We are using Java ByteBuffer for socket communication with a C++ server. We know Java is Big-endian and Socket communication is also Big-endian. So whenever the byte stream received and put into a ByteBuffer by Java, we call getInt() to get the value. No problem, no conversion.
But if somehow we specifically set the ByteBuffer byte order to Little-endian (my co-worker actually did this),
will the Java automatically convert the Big-endian into the Little-endian when the data is put into the ByteBuffer?
Then the getInt() of the Little-endian version will return a right value to you?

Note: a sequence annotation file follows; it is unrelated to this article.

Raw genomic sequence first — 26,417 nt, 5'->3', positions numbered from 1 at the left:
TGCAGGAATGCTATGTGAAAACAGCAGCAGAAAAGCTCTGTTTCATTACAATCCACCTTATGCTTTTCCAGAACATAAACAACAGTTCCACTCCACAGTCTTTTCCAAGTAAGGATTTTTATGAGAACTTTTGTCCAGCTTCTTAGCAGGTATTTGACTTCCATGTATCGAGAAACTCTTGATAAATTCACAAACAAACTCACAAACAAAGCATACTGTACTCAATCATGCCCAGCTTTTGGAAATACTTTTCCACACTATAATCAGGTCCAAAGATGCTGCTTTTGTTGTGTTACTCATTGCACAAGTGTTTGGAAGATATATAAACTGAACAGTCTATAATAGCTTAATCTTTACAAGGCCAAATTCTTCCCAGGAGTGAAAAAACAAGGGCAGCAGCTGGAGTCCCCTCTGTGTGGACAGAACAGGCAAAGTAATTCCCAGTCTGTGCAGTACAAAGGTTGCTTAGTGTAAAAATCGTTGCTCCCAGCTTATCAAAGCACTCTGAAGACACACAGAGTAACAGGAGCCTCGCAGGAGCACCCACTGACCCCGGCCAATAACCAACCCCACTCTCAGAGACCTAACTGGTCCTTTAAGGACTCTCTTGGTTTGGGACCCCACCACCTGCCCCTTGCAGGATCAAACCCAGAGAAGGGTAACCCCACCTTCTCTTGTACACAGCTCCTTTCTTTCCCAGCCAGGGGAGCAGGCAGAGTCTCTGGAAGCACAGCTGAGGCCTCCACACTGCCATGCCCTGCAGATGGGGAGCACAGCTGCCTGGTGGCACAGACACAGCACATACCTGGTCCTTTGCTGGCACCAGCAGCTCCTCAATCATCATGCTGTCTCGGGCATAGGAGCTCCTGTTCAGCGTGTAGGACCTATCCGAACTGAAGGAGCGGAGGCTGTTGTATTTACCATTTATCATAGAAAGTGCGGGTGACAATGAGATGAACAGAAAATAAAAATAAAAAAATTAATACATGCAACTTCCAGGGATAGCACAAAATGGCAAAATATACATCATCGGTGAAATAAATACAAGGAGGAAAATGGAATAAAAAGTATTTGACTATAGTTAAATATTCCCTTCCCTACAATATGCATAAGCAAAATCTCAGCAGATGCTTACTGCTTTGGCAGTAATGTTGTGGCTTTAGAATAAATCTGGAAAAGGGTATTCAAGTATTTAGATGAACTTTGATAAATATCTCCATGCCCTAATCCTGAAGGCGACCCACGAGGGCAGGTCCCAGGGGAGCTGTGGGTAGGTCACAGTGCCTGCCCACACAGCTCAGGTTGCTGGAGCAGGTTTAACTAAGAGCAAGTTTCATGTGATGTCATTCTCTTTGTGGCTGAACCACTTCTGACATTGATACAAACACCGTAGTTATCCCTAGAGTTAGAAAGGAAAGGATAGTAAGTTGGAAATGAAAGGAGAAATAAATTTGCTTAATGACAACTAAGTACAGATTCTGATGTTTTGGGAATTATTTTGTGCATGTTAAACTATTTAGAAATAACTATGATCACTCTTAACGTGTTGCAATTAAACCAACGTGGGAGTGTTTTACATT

I guess the answer to above two questions are yes. But when I try to verify my guessing and try to find how the getInt() works in ByteBuffer, I found it is an abstract method. The only subclass of ByteBuffer is the MappedByteBuffer class which didn't implement the abstract getInt(). So where is the implementation of the getInt() method?
For the sending, because we are using Little-endian ByteBuffer, we need to convert them into a Big-endian bytes before we put onto the socket.